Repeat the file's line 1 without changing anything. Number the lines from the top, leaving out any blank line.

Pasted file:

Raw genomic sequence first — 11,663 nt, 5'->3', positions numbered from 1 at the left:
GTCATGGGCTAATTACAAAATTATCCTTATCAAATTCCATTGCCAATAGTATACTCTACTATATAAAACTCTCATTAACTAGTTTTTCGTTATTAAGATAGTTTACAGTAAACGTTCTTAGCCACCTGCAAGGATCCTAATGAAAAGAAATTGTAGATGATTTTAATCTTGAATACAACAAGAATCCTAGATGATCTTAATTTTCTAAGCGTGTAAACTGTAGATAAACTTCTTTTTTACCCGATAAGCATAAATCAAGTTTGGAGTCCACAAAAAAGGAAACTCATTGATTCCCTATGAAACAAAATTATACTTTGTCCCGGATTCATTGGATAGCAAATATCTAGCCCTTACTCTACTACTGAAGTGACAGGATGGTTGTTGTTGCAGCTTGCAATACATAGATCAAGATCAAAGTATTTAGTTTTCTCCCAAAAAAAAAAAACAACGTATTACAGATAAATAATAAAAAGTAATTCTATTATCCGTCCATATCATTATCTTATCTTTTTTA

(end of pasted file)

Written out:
Raw genomic sequence first — 11,663 nt, 5'->3', positions numbered from 1 at the left: